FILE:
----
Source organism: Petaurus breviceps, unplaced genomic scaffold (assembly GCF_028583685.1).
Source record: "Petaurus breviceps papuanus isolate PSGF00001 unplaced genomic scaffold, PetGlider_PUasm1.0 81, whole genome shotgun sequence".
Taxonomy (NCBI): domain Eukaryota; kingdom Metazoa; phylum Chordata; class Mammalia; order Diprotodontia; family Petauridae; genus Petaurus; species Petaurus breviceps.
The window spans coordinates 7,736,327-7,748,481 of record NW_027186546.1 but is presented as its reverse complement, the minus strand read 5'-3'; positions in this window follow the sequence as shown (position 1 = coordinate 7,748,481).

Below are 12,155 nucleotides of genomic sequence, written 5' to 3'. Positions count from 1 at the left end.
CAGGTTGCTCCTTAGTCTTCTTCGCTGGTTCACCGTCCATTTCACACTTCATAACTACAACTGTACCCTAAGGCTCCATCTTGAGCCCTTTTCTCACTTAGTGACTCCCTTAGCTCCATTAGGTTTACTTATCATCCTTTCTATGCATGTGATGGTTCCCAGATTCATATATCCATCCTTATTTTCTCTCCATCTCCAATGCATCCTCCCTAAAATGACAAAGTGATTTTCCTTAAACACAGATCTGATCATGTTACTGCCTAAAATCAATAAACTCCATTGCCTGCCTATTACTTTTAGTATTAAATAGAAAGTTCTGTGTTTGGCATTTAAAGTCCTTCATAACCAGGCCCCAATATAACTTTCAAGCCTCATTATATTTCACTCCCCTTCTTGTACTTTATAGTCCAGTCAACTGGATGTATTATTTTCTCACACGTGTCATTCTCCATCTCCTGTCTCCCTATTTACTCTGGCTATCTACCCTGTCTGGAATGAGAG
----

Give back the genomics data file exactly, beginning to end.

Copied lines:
Source organism: Petaurus breviceps, unplaced genomic scaffold (assembly GCF_028583685.1).
Source record: "Petaurus breviceps papuanus isolate PSGF00001 unplaced genomic scaffold, PetGlider_PUasm1.0 81, whole genome shotgun sequence".
Taxonomy (NCBI): domain Eukaryota; kingdom Metazoa; phylum Chordata; class Mammalia; order Diprotodontia; family Petauridae; genus Petaurus; species Petaurus breviceps.
The window spans coordinates 7,736,327-7,748,481 of record NW_027186546.1 but is presented as its reverse complement, the minus strand read 5'-3'; positions in this window follow the sequence as shown (position 1 = coordinate 7,748,481).

Below are 12,155 nucleotides of genomic sequence, written 5' to 3'. Positions count from 1 at the left end.
CAGGTTGCTCCTTAGTCTTCTTCGCTGGTTCACCGTCCATTTCACACTTCATAACTACAACTGTACCCTAAGGCTCCATCTTGAGCCCTTTTCTCACTTAGTGACTCCCTTAGCTCCATTAGGTTTACTTATCATCCTTTCTATGCATGTGATGGTTCCCAGATTCATATATCCATCCTTATTTTCTCTCCATCTCCAATGCATCCTCCCTAAAATGACAAAGTGATTTTCCTTAAACACAGATCTGATCATGTTACTGCCTAAAATCAATAAACTCCATTGCCTGCCTATTACTTTTAGTATTAAATAGAAAGTTCTGTGTTTGGCATTTAAAGTCCTTCATAACCAGGCCCCAATATAACTTTCAAGCCTCATTATATTTCACTCCCCTTCTTGTACTTTATAGTCCAGTCAACTGGATGTATTATTTTCTCACACGTGTCATTCTCCATCTCCTGTCTCCCTATTTACTCTGGCTATCTACCCTGTCTGGAATGAGAG